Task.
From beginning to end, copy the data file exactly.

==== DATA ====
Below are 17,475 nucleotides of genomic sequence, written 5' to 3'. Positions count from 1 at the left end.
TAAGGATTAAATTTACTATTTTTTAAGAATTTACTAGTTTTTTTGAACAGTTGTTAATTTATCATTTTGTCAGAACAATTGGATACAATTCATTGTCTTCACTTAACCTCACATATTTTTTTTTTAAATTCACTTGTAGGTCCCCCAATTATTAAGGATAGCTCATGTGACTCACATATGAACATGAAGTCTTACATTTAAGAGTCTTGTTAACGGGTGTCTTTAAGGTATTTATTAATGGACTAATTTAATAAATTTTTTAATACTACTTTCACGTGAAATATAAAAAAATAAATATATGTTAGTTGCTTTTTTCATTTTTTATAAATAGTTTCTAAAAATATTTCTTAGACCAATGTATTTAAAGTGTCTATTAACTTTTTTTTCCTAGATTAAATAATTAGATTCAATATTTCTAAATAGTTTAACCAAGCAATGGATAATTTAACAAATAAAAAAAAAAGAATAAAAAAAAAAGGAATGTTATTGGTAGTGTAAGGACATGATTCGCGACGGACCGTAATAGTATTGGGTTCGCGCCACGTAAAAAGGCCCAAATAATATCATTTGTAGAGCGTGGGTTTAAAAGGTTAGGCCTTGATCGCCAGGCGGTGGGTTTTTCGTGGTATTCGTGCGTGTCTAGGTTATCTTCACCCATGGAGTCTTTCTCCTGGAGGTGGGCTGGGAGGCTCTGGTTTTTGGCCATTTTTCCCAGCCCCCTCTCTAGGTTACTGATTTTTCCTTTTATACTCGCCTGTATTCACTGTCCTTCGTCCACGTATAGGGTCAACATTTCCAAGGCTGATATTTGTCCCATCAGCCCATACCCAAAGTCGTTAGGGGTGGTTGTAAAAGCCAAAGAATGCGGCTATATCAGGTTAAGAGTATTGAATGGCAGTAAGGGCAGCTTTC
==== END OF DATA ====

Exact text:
Below are 17,475 nucleotides of genomic sequence, written 5' to 3'. Positions count from 1 at the left end.
TAAGGATTAAATTTACTATTTTTTAAGAATTTACTAGTTTTTTTGAACAGTTGTTAATTTATCATTTTGTCAGAACAATTGGATACAATTCATTGTCTTCACTTAACCTCACATATTTTTTTTTTAAATTCACTTGTAGGTCCCCCAATTATTAAGGATAGCTCATGTGACTCACATATGAACATGAAGTCTTACATTTAAGAGTCTTGTTAACGGGTGTCTTTAAGGTATTTATTAATGGACTAATTTAATAAATTTTTTAATACTACTTTCACGTGAAATATAAAAAAATAAATATATGTTAGTTGCTTTTTTCATTTTTTATAAATAGTTTCTAAAAATATTTCTTAGACCAATGTATTTAAAGTGTCTATTAACTTTTTTTTCCTAGATTAAATAATTAGATTCAATATTTCTAAATAGTTTAACCAAGCAATGGATAATTTAACAAATAAAAAAAAAAGAATAAAAAAAAAAGGAATGTTATTGGTAGTGTAAGGACATGATTCGCGACGGACCGTAATAGTATTGGGTTCGCGCCACGTAAAAAGGCCCAAATAATATCATTTGTAGAGCGTGGGTTTAAAAGGTTAGGCCTTGATCGCCAGGCGGTGGGTTTTTCGTGGTATTCGTGCGTGTCTAGGTTATCTTCACCCATGGAGTCTTTCTCCTGGAGGTGGGCTGGGAGGCTCTGGTTTTTGGCCATTTTTCCCAGCCCCCTCTCTAGGTTACTGATTTTTCCTTTTATACTCGCCTGTATTCACTGTCCTTCGTCCACGTATAGGGTCAACATTTCCAAGGCTGATATTTGTCCCATCAGCCCATACCCAAAGTCGTTAGGGGTGGTTGTAAAAGCCAAAGAATGCGGCTATATCAGGTTAAGAGTATTGAATGGCAGTAAGGGCAGCTTTC